How liberal are institutions with regard to doing research in a different (unrelated) field than the person's diploma?
You can do research in whatever field you are qualified to do research in, regardless of what it says on your diploma.
Certainly it may be more difficult to convince someone to hire you in a field other than the one your degree is in; but it is possible, if you can show that you are qualified to do research in that field.
For example, if a person with diploma in pure mathematics wants also to do research and programming in IT (specifically in XML), can he do it in his work time?
You are not necessarily restricted to research jobs in the same department as your diploma.
However, research jobs are typically offered for a single area (which may be a multidisciplinary area, but won't be two completely unrelated areas).
You could theoretically (if you are qualified to work in both areas) have a part-time research position in a mathematics department and a part-time research position in an IT department. (Though I would not necessarily advise this.) You cannot, however, have a full-time job doing mathematics research, but do mathematics research part-time and IT research part-time.
Does it makes sense to obtain a second diploma (Is Bachelor enough?) in order to be able to refresh the brain by switching between two different jobs during work time?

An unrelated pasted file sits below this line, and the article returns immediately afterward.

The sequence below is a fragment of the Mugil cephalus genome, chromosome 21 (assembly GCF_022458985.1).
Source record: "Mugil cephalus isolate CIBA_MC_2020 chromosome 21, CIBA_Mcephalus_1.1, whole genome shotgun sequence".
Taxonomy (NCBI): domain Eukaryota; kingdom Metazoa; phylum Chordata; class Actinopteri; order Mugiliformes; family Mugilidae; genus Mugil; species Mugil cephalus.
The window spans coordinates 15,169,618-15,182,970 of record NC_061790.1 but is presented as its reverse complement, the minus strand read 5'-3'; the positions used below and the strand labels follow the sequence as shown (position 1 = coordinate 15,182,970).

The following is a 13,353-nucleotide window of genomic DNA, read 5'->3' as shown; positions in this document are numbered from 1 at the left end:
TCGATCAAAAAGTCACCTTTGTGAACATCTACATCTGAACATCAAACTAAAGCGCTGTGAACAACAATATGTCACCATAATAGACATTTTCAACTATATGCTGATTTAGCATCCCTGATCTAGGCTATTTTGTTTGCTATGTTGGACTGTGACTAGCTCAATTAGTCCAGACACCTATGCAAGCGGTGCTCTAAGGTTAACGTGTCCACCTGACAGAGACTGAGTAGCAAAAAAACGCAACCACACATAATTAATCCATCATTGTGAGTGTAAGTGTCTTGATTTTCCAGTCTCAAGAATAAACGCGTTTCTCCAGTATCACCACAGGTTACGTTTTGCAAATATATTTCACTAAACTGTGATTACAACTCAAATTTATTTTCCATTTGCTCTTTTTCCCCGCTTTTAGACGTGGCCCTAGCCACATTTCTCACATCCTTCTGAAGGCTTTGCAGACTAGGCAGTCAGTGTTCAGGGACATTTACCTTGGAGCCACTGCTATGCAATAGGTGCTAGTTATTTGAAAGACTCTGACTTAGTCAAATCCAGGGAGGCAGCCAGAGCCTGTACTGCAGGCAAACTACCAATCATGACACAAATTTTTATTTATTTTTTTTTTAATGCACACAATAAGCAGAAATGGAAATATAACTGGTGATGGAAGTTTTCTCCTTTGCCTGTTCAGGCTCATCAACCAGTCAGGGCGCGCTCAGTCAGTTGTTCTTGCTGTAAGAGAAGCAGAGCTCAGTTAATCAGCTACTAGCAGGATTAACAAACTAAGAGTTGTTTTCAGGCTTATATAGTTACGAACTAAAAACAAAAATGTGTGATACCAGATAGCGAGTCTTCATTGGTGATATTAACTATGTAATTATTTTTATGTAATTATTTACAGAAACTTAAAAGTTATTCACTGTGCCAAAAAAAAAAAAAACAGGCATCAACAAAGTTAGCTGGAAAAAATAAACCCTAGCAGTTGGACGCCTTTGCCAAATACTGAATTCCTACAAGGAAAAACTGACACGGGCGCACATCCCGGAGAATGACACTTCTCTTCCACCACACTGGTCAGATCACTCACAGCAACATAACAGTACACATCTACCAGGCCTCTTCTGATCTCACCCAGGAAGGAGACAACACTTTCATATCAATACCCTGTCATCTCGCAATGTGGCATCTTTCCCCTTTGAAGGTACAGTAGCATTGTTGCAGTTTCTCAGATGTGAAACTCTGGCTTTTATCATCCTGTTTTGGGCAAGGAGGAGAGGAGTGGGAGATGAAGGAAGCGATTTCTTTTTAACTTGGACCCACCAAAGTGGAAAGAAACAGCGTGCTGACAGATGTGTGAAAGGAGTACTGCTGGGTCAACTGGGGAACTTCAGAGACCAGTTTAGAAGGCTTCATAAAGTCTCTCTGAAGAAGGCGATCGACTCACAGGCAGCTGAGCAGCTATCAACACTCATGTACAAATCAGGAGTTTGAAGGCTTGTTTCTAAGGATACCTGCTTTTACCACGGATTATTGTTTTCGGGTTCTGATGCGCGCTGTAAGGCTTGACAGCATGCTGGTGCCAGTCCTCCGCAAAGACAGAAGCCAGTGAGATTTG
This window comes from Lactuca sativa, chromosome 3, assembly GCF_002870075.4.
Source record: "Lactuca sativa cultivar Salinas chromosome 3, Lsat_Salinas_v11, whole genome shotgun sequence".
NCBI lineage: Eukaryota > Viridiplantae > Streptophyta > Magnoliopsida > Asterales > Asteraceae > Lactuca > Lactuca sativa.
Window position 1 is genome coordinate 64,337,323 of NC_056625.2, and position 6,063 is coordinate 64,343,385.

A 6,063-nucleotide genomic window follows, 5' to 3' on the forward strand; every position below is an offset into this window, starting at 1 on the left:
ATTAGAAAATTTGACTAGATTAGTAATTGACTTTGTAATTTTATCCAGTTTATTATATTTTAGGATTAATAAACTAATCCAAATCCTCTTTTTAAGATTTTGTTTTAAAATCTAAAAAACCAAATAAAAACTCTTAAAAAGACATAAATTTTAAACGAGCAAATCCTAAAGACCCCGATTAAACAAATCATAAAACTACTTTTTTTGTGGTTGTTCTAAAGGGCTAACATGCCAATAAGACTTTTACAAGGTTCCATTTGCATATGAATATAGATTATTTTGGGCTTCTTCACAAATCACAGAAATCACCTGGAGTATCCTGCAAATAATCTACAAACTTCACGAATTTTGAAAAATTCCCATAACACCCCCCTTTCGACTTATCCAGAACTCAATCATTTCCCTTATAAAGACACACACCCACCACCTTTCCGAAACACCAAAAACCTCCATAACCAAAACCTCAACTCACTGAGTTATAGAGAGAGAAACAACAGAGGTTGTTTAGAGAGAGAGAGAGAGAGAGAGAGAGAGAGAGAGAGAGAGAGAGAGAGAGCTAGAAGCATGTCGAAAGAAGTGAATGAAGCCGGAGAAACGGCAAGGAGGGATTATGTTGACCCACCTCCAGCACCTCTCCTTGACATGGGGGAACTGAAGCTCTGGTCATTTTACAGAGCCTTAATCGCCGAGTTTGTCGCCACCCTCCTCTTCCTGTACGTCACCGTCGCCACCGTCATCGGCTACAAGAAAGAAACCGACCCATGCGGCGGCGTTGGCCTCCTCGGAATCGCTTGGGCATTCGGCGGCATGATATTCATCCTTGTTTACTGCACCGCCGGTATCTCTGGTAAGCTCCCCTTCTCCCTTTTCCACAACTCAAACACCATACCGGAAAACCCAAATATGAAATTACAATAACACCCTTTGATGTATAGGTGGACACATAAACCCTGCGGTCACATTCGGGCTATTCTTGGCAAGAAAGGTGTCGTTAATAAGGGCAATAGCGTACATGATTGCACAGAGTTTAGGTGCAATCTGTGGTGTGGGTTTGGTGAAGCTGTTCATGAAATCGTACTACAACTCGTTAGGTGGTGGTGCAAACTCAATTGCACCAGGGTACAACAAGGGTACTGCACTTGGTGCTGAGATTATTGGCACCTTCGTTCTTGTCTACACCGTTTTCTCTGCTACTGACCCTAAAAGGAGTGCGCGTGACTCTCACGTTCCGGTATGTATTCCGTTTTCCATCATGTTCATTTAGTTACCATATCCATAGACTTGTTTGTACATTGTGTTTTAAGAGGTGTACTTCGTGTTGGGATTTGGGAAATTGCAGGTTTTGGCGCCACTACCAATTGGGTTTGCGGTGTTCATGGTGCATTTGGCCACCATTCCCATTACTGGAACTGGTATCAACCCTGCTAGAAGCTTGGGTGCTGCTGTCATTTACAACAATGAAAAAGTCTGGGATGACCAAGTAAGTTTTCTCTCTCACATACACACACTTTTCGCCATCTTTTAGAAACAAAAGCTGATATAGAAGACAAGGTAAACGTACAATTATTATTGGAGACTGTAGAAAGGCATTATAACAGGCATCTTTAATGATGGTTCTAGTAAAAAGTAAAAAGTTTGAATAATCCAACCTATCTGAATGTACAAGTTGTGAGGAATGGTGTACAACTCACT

Splitting your time between unrelated areas means that you are spending half as much time on research as others in your field (for each field). This makes it more difficult to develop deep expertise/experience in either field.
You can "refresh the brain" by switching between different kinds of tasks within one job - e.g., between creative research, writing research results, dealing with administrative stuff, reading papers, etc. - or by working on multiple projects in the same field.
However, if you are sure you want two different jobs, and you are not qualified to work in the second field without a diploma in that field, then go ahead and get one. The idea of having two unrelated research jobs makes no sense to me, though.